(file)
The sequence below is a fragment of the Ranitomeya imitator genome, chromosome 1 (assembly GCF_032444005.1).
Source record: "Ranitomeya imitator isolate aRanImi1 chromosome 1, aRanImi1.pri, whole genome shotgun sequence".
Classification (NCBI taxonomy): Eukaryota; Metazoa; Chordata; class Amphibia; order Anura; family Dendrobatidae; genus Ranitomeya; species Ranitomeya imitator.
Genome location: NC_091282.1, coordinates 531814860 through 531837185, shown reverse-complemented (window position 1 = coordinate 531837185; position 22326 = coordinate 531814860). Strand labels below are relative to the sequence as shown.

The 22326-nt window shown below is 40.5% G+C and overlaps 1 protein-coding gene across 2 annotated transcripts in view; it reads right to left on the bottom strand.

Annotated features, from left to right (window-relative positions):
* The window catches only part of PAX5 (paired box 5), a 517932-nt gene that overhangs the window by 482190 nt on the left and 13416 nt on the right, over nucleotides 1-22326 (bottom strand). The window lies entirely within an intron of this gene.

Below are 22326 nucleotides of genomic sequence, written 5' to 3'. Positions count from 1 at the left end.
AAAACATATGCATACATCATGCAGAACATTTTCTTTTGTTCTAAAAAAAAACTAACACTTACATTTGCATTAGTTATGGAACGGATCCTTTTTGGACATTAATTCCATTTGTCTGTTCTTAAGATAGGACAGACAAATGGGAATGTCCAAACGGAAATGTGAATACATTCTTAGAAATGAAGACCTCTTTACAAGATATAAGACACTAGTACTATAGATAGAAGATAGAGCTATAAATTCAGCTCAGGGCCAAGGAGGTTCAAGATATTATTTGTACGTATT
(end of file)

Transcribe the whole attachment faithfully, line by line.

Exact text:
The sequence below is a fragment of the Ranitomeya imitator genome, chromosome 1 (assembly GCF_032444005.1).
Source record: "Ranitomeya imitator isolate aRanImi1 chromosome 1, aRanImi1.pri, whole genome shotgun sequence".
Classification (NCBI taxonomy): Eukaryota; Metazoa; Chordata; class Amphibia; order Anura; family Dendrobatidae; genus Ranitomeya; species Ranitomeya imitator.
Genome location: NC_091282.1, coordinates 531814860 through 531837185, shown reverse-complemented (window position 1 = coordinate 531837185; position 22326 = coordinate 531814860). Strand labels below are relative to the sequence as shown.

The 22326-nt window shown below is 40.5% G+C and overlaps 1 protein-coding gene across 2 annotated transcripts in view; it reads right to left on the bottom strand.

Annotated features, from left to right (window-relative positions):
* The window catches only part of PAX5 (paired box 5), a 517932-nt gene that overhangs the window by 482190 nt on the left and 13416 nt on the right, over nucleotides 1-22326 (bottom strand). The window lies entirely within an intron of this gene.

Below are 22326 nucleotides of genomic sequence, written 5' to 3'. Positions count from 1 at the left end.
AAAACATATGCATACATCATGCAGAACATTTTCTTTTGTTCTAAAAAAAAACTAACACTTACATTTGCATTAGTTATGGAACGGATCCTTTTTGGACATTAATTCCATTTGTCTGTTCTTAAGATAGGACAGACAAATGGGAATGTCCAAACGGAAATGTGAATACATTCTTAGAAATGAAGACCTCTTTACAAGATATAAGACACTAGTACTATAGATAGAAGATAGAGCTATAAATTCAGCTCAGGGCCAAGGAGGTTCAAGATATTATTTGTACGTATT